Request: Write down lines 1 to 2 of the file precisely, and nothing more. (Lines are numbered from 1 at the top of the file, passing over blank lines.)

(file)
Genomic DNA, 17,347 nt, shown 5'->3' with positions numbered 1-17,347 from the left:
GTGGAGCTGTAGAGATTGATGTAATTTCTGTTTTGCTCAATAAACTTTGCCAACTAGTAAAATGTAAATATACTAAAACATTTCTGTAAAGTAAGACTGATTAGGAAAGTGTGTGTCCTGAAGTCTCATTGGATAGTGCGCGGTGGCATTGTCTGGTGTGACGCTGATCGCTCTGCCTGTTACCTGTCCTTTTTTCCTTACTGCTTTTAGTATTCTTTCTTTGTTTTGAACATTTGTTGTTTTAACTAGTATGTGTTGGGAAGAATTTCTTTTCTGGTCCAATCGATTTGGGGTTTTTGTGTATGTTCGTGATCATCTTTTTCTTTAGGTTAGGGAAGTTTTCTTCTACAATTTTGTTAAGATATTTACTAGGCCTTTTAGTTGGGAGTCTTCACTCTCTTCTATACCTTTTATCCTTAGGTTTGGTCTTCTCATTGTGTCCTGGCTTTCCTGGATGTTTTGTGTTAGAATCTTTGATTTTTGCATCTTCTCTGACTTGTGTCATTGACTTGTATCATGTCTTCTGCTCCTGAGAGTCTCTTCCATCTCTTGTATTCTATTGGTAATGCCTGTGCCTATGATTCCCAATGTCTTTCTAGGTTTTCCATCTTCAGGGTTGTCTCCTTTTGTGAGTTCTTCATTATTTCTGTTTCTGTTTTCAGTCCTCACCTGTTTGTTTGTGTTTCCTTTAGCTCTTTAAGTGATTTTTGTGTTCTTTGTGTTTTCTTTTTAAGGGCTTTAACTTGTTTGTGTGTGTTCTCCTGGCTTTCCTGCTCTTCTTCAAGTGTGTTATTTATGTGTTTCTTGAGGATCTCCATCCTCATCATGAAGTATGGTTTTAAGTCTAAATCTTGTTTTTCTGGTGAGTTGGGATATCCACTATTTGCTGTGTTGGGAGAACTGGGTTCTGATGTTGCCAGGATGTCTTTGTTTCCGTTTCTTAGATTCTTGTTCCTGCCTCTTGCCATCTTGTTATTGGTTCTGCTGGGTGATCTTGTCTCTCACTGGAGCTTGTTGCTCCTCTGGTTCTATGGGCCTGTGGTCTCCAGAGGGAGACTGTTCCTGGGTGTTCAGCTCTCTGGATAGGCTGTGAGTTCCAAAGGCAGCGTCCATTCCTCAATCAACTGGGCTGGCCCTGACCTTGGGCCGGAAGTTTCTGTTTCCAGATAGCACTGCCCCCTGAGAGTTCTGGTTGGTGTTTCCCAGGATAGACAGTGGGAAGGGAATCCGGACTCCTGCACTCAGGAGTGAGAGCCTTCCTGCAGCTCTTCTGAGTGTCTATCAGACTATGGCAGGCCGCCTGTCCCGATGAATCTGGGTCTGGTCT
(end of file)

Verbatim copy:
Genomic DNA, 17,347 nt, shown 5'->3' with positions numbered 1-17,347 from the left:
GTGGAGCTGTAGAGATTGATGTAATTTCTGTTTTGCTCAATAAACTTTGCCAACTAGTAAAATGTAAATATACTAAAACATTTCTGTAAAGTAAGACTGATTAGGAAAGTGTGTGTCCTGAAGTCTCATTGGATAGTGCGCGGTGGCATTGTCTGGTGTGACGCTGATCGCTCTGCCTGTTACCTGTCCTTTTTTCCTTACTGCTTTTAGTATTCTTTCTTTGTTTTGAACATTTGTTGTTTTAACTAGTATGTGTTGGGAAGAATTTCTTTTCTGGTCCAATCGATTTGGGGTTTTTGTGTATGTTCGTGATCATCTTTTTCTTTAGGTTAGGGAAGTTTTCTTCTACAATTTTGTTAAGATATTTACTAGGCCTTTTAGTTGGGAGTCTTCACTCTCTTCTATACCTTTTATCCTTAGGTTTGGTCTTCTCATTGTGTCCTGGCTTTCCTGGATGTTTTGTGTTAGAATCTTTGATTTTTGCATCTTCTCTGACTTGTGTCATTGACTTGTATCATGTCTTCTGCTCCTGAGAGTCTCTTCCATCTCTTGTATTCTATTGGTAATGCCTGTGCCTATGATTCCCAATGTCTTTCTAGGTTTTCCATCTTCAGGGTTGTCTCCTTTTGTGAGTTCTTCATTATTTCTGTTTCTGTTTTCAGTCCTCACCTGTTTGTTTGTGTTTCCTTTAGCTCTTTAAGTGATTTTTGTGTTCTTTGTGTTTTCTTTTTAAGGGCTTTAACTTGTTTGTGTGTGTTCTCCTGGCTTTCCTGCTCTTCTTCAAGTGTGTTATTTATGTGTTTCTTGAGGATCTCCATCCTCATCATGAAGTATGGTTTTAAGTCTAAATCTTGTTTTTCTGGTGAGTTGGGATATCCACTATTTGCTGTGTTGGGAGAACTGGGTTCTGATGTTGCCAGGATGTCTTTGTTTCCGTTTCTTAGATTCTTGTTCCTGCCTCTTGCCATCTTGTTATTGGTTCTGCTGGGTGATCTTGTCTCTCACTGGAGCTTGTTGCTCCTCTGGTTCTATGGGCCTGTGGTCTCCAGAGGGAGACTGTTCCTGGGTGTTCAGCTCTCTGGATAGGCTGTGAGTTCCAAAGGCAGCGTCCATTCCTCAATCAACTGGGCTGGCCCTGACCTTGGGCCGGAAGTTTCTGTTTCCAGATAGCACTGCCCCCTGAGAGTTCTGGTTGGTGTTTCCCAGGATAGACAGTGGGAAGGGAATCCGGACTCCTGCACTCAGGAGTGAGAGCCTTCCTGCAGCTCTTCTGAGTGTCTATCAGACTATGGCAGGCCGCCTGTCCCGATGAATCTGGGTCTGGTCT